We have the following theorem:

Let $\Pi$ be a perfectly-secret scheme over message space $M$, and let $K$ be determined by $Gen$. Then $|K| ≥ |M|$.

How can we prove that the above theorem is valid for almost perfect secrecy? The definition for almost perfect secrecy is as follows:

The encryption scheme $\Pi = (Gen,Enc,Dec)$ over a message space $M$ is almost perfectly secret or $\varepsilon$-perfectly secret if for every probability distribution over $M$, $\forall m \in M$ and $\forall c \in C$ for which $Pr[C = c] > 0$ and for a constant $\varepsilon < 1$:

$$|Pr[M = m|C = c] - Pr[M = m]| < \varepsilon$$


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  • 2
    $\begingroup$ Did you look at the proof of the original statement and try to adapt it? $\endgroup$
    – SEJPM
    Commented Aug 3, 2016 at 12:03
  • $\begingroup$ The definitions seem to be missing some details. What is K? What is C and c, and how can M = m if m is an element in M? $\endgroup$
    – Guut Boy
    Commented Aug 3, 2016 at 22:28
  • $\begingroup$ ... my point is that we can of course try to guess, but it might be easier to answer your question if you are a bit more precise. $\endgroup$
    – Guut Boy
    Commented Aug 3, 2016 at 22:31

1 Answer 1


Encrypt an arbitrary message to get a ciphertext $c$, then use all keys to decrypt $c$. If $|K| \lt |M|$, there exists a message $m$ which can not be decrypted from $c$ using any key.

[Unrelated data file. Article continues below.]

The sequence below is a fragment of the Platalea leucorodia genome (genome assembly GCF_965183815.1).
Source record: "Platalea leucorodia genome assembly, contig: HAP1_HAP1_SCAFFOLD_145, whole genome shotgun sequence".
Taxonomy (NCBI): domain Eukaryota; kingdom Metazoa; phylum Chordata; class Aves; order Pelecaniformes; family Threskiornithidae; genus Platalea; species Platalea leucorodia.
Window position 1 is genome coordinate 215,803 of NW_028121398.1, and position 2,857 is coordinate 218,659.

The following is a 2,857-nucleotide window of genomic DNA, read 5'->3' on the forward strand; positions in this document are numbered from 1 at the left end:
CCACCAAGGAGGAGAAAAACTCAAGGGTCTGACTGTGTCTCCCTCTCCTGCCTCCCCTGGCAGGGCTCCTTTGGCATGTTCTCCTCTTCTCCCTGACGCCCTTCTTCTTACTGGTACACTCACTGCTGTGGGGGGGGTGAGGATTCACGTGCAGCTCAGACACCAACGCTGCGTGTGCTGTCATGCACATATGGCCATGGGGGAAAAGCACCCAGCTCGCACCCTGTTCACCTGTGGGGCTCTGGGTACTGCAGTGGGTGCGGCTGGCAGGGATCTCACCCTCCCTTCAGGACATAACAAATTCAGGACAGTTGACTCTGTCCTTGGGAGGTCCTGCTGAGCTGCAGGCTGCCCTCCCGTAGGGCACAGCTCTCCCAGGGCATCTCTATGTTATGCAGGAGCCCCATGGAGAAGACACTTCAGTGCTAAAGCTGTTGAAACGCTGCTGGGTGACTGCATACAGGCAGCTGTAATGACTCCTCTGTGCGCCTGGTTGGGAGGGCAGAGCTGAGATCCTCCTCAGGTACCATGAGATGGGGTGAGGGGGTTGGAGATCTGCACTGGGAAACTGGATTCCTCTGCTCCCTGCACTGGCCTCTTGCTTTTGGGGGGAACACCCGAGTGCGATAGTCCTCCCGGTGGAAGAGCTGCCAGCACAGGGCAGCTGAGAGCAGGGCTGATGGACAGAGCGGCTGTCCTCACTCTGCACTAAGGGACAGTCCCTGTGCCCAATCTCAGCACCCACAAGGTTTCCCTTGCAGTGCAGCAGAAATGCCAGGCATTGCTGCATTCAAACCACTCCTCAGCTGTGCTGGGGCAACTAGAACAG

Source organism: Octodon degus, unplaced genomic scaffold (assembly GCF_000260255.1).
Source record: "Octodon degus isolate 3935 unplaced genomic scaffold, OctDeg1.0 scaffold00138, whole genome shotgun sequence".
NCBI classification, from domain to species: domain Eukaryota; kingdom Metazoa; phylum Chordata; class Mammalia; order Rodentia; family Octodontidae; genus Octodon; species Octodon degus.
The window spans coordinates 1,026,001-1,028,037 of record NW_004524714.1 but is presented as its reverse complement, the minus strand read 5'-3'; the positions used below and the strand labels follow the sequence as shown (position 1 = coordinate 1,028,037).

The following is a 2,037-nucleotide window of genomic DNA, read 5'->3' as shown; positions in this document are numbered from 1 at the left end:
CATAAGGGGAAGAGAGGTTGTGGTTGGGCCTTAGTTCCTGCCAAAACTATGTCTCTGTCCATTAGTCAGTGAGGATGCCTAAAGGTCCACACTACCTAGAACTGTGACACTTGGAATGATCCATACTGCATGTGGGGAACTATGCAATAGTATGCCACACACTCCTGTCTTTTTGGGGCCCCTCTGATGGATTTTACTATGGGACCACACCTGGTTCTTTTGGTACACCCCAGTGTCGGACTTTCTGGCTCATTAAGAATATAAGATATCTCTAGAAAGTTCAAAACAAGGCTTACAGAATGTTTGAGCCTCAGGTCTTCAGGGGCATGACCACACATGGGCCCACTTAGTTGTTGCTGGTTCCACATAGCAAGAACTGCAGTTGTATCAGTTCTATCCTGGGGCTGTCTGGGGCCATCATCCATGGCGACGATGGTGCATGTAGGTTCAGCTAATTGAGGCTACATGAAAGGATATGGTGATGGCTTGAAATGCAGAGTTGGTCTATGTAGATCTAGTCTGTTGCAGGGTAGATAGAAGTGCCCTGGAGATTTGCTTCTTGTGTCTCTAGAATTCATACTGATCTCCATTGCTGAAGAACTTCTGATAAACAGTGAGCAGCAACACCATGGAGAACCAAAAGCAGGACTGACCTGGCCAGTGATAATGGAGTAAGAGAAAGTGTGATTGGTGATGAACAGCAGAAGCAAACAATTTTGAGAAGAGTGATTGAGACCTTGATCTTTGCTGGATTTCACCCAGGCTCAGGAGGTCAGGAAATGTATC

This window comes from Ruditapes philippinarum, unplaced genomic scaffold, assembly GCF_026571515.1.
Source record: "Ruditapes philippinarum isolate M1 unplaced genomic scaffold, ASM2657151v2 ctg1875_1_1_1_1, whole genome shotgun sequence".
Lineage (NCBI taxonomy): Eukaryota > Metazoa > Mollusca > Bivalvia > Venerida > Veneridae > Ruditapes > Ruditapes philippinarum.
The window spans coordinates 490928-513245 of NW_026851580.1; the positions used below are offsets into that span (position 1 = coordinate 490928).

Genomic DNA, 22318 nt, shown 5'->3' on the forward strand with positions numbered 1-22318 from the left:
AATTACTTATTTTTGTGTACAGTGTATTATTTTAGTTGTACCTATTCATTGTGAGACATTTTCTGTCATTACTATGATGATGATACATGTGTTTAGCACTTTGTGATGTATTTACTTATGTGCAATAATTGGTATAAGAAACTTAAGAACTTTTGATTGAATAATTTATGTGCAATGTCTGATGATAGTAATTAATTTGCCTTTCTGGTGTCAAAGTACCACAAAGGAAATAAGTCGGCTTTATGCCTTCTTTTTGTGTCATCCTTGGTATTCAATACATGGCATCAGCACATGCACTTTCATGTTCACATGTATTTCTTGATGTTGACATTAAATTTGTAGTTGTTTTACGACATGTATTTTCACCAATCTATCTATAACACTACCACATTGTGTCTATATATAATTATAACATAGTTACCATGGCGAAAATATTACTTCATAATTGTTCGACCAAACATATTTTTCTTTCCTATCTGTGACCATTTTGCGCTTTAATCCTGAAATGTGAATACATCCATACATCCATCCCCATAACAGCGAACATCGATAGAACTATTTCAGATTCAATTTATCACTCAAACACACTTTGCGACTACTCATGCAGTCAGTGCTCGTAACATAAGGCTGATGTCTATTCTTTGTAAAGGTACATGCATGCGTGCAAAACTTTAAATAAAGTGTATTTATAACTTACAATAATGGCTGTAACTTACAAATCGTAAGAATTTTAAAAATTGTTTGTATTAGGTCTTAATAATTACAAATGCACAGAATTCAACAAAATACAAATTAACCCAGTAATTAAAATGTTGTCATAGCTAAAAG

Then $|\Pr[M=m\mid C=c]-\Pr[M=m]| = \Pr[M=m]$ and since we can assign an arbitrary distribution to our message space, we can make $\Pr[M=m] > \epsilon$. This violates your definition of $\epsilon$-perfect secrecy, thus we must have $|K| \geq |M|$.

Note that there is a different definition of an $\epsilon$-perfect secrecy, the one requiring that an adversary playing a game could not succeed with a probability higher than $\frac{1}{2} + \epsilon$. Such definition allows to have fewer keys than messages. For more information, have a look at Almost (epsilon) perfect secrecy - lower bound of keyspace size

  • $\begingroup$ @HilderVitorLimaPereira Why should the last statement of your comment be true? Each term in a sum is not conditioning on c anymore. $Pr(m | c)$ indicates the probability that a message m was encrypted to the observed ciphertext c. I chose a message m that can not be encrypted to c. So if I observe a ciphertext c, then I know for sure that the plaintext message is not m, i.e. $P(m | c) = 0$ $\endgroup$ Commented Mar 18, 2021 at 20:53
  • $\begingroup$ @HilderVitorLimaPereira For a fair dice Pr(D=2) + Pr(D=4) is 2/6, but Pr(D=2k | D<5) is 1/2 $\endgroup$ Commented Mar 19, 2021 at 9:34

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